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British Cameroons
Mandate of the United Kingdom



God Save The Queen
Capital Buea
Language(s) English
Religion Christianity (Southern), Islam (Northern)
Political structure League of Nations Mandate
Historical era World War I
 - Kamerun partitioned July 20, 1920 1920
 - Integration into Nigeria and Cameroon October 1, 1961 1961
Cameroon over time      German Kamerun      British Cameroons      French Cameroun      Republic of Cameroon

British Cameroons was a British Mandate territory in West Africa, now divided between Nigeria and Cameroon.

The area of present-day Cameroon was claimed by Germany as a protectorate during the "Scramble for Africa" at the end of the 19th century. During World War I, it was occupied by British, French and Belgian troops, and later mandated to Great Britain and France by the League of Nations in 1922. The French mandate was known as Cameroun and the British territory was administered as two areas, Northern Cameroons and Southern Cameroons. Northern Cameroons consisted of two non-contiguous sections, divided by where the Nigerian and Cameroun borders met.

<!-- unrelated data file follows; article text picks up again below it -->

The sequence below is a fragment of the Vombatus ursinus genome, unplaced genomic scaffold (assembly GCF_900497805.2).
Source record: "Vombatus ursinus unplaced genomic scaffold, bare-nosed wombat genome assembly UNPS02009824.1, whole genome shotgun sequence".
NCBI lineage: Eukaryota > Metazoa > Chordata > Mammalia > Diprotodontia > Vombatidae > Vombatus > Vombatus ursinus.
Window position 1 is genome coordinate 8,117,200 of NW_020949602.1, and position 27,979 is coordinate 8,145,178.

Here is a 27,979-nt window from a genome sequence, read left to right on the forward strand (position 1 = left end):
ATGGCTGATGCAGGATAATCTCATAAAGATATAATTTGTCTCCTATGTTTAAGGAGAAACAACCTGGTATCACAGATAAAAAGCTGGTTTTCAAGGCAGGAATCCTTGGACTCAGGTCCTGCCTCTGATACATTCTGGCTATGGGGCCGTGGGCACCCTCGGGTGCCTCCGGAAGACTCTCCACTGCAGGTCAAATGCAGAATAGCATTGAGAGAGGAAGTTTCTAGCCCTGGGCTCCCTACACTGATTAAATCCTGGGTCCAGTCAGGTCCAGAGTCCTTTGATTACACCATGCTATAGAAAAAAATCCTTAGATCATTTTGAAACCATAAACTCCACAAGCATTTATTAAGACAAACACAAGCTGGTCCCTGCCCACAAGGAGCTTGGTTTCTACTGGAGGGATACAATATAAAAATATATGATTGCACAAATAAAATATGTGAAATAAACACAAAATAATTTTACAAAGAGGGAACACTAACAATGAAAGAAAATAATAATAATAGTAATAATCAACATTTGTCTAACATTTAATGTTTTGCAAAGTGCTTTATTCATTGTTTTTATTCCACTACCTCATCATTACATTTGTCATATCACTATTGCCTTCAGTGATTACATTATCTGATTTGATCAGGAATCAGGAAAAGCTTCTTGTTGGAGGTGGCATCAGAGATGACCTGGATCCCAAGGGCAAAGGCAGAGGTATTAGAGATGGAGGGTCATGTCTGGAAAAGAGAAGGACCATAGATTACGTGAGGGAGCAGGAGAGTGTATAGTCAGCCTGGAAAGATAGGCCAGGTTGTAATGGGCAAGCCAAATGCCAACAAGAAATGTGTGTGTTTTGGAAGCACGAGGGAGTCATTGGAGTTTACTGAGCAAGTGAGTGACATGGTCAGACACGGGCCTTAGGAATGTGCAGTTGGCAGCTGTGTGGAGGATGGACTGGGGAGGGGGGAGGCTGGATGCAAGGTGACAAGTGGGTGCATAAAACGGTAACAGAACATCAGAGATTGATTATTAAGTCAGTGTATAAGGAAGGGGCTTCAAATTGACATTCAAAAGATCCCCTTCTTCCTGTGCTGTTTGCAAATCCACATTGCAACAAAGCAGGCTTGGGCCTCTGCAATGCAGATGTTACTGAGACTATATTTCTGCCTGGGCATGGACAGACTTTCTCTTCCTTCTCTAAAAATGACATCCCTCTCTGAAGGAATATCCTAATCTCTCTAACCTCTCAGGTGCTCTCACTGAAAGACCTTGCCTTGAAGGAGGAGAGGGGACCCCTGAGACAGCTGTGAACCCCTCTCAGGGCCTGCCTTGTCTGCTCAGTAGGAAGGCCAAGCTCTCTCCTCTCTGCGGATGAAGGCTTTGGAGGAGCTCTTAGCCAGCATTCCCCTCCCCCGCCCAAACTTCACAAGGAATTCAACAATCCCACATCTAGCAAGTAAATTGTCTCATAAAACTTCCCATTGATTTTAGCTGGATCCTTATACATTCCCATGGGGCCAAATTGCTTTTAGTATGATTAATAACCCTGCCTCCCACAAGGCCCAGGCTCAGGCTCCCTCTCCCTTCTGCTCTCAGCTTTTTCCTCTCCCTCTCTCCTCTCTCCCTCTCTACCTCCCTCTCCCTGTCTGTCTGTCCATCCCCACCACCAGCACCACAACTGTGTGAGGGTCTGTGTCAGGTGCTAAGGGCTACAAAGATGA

French Cameroun became independent in January 1960, and Nigeria was scheduled for independence later that same year, which raised question of what to do with the British territory. After some discussion (which had been going on since 1959), a plebiscite was agreed to, and held in February 1961. The Muslim-majority Northern area opted for union with Nigeria, and the Southern favored Cameroon/Cameroun.

Northern Cameroons became a region of Nigeria May 31, 1961, while Southern Cameroons became part of Cameroon on October 1. In the meantime, the area was administered as a United Nations Trust Territory.

Postage stamps

The territory had long used postage stamps of Nigeria, but in order to avoid the appearance of bias, the government issued the current Nigerian stamps overprinted with CAMEROONS / U.K.T.T. in red. These went on sale October 1, 1960. Although available in both northern and southern areas, most usage was in the southern area, northerners continuing to use Nigerian stamps. These stamps became invalid in each area when its separate existence ended.

The stamps are readily available to collectors today, the lowest values all selling at minimum price used or unused, with the 1-pound stamp of the series selling for about five US$.

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